6

During the month of June 1989, Soelter and Brady individually attempted to work out an arrangement for PFL and JEBCO's continued association. They were unsuccessful. On June 30, 1989, Brady met with Soelter and other members of PFL's management in a final effort to reach a new agreement. According to Brady, the June 30 meeting ended without a resolution. According to PFL, Brady had agreed in principle to the terms of a future PFL-JEBCO relationship which was to be outlined in a formal agreement by August 7, 1989. Based on its interpretation of the meeting, PFL agreed to continue funding JEBCO through July. According to PFL, in the middle of July, after receiving the latest PFL advances, Brady rejected the terms of the June 30 accord and proposed new, unacceptable terms to PFL. The relationship terminated on August 7, 1989. It is undisputed that neither JEBCO nor PFL earned any profits from their arrangement.

7

JEBCO sued PFL. In its complaint, JEBCO alleged that PFL was liable for breach of contract and for David Soelter's breach of fiduciary duties to JEBCO. JEBCO additionally sought punitive damages against PFL because of Soelter's breach of fiduciary duty. PFL counterclaimed against JEBCO for breach of contract. After a ten-day jury trial, the magistrate judge granted a motion for judgment as a matter of law in favor of PFL on JEBCO's claim for punitive damages. The jury returned the following verdicts: (1) judgment in favor of PFL for $1,962,760 on the breach of contract issue; and (2) an award of $450,000 in favor of JEBCO on JEBCO's claim of Soelter's breach of fiduciary duty.

8

Although JEBCO disputes this, PFL maintains that it proposed to the trial court an instruction explaining to the jury that it could set off the awards if it found for PFL on the counterclaim but for JEBCO on its primary claims. The court decided not to issue such an instruction. After trial, JEBCO made a motion for a new trial and renewed a motion for judgment as a matter of law. The district court denied both motions.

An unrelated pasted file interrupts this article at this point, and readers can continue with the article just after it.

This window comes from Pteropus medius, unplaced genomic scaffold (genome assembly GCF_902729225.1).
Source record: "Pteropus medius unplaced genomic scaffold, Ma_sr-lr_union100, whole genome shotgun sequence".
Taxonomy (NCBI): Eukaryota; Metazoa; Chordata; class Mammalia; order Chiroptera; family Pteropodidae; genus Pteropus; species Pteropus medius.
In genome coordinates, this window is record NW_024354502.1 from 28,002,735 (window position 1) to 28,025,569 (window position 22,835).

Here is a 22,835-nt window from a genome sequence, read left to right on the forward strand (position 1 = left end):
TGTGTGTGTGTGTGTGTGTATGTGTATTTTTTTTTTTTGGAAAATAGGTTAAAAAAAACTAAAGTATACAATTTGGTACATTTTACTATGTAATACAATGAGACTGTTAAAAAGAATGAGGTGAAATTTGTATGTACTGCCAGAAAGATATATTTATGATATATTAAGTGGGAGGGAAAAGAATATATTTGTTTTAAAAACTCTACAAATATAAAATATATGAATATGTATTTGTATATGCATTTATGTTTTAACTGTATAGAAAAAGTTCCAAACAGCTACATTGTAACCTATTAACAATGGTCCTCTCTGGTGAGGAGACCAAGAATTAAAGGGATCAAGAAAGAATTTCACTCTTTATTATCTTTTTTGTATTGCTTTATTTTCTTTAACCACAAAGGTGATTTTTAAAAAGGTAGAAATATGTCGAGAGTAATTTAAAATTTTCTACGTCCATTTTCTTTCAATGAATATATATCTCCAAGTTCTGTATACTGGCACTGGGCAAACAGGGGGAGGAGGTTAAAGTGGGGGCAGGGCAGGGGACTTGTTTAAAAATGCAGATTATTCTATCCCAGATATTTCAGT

9

Apparently through inadvertence, the district court clerk did not timely enter final judgment upon the jury verdicts. Some nine months after the trial, on March 16, 1992, PFL moved pursuant to Fed.R.Civ.P. 60(a) for entry of judgment on the jury's verdicts. By this time, JEBCO's counsel had sought an attorney's lien under Missouri state law on JEBCO's $450,000 breach of fiduciary duty award. In its motion for entry of judgment, PFL requested the court to enter a net award in its favor for the amount of $1,512,760 in order to avoid the attorney's lien. On the same day PFL made its motion, the clerk of court issued a judgment reflecting the jury awards exactly as returned, i.e., without calculating the setoff. Shortly thereafter, PFL sought a modification of the March 16 order, and renewed its request for a net judgment. On April 24, 1992, the magistrate judge granted PFL's motion to modify the judgment and ordered that the clerk of court's office vacate its March 16 order and enter a judgment in favor of PFL for the net amount.

10

Both JEBCO and PFL appeal. PFL argues that the trial court erred in submitting the breach of fiduciary duty claim to the jury and improperly instructed the jury regarding it. JEBCO advances three arguments: (1) the issue of punitive damages for Soelter's breach of fiduciary duty should have been submitted to the jury; (2) there was insufficient evidence to support the breach of contract verdict in favor of PFL on its counterclaim; and (3) the trial court's entry of judgment reflecting a setoff was inappropriate because the jury did not enter the verdicts in such a manner and because setoff between a contract claim and a tort claim is barred by Missouri law.II.

A. Breach of Fiduciary Duty

11

PFL first argues in its cross-appeal that the issue of breach of fiduciary duty should never have been submitted to the jury. Although PFL made a motion for judgment as a matter of law at trial, it did not make a renewed motion for judgment as a matter of law after the verdict. In this situation, our review is strictly limited. Shell v. Missouri Pac. R.R., 684 F.2d 537, 540 (8th Cir.1982). "We cannot test the sufficiency of the evidence to support the jury's verdict beyond application of the 'plain error' doctrine in order to prevent a manifest miscarriage of justice." Karjala v. Johns-Manville Prods. Corp., 523 F.2d 155, 157 (8th Cir.1975). Based on our review, we conclude there was evidence upon which a jury could find a breach of fiduciary duty and therefore it was not plain error for the trial court to submit this issue.

12

PFL next argues that the court improperly instructed the jury on the issue of Soelter's breach of fiduciary duty. The trial court has wide discretion in choosing the form and language of the jury instructions. Grogan v. Garner, 806 F.2d 829, 836 (8th Cir.1986). The jury charge, taken as a whole and in light of the evidence at trial and applicable law, must fairly and adequately submit the issues in the case to the jury. Jones v. Board of Police Comm'rs, 844 F.2d 500, 504 (8th Cir.1988), cert. denied, 490 U.S. 1092, 109 S.Ct. 2434, 104 L.Ed.2d 990 (1989). " 'The test is not whether the charge was faultless in every particular but whether the jury was misled in any way and whether it had understanding of the issues and its duty to determine those issues.' " Westborough Mall, Inc. v. City of Cape Girardeau, 794 F.2d 330, 335 (8th Cir.1986) (quoting Houston v. Herring, 562 F.2d 347, 349 (5th Cir.1977) (per curiam) (citations omitted)), cert. denied, 480 U.S. 918, 107 S.Ct. 1373, 94 L.Ed.2d 688 (1987).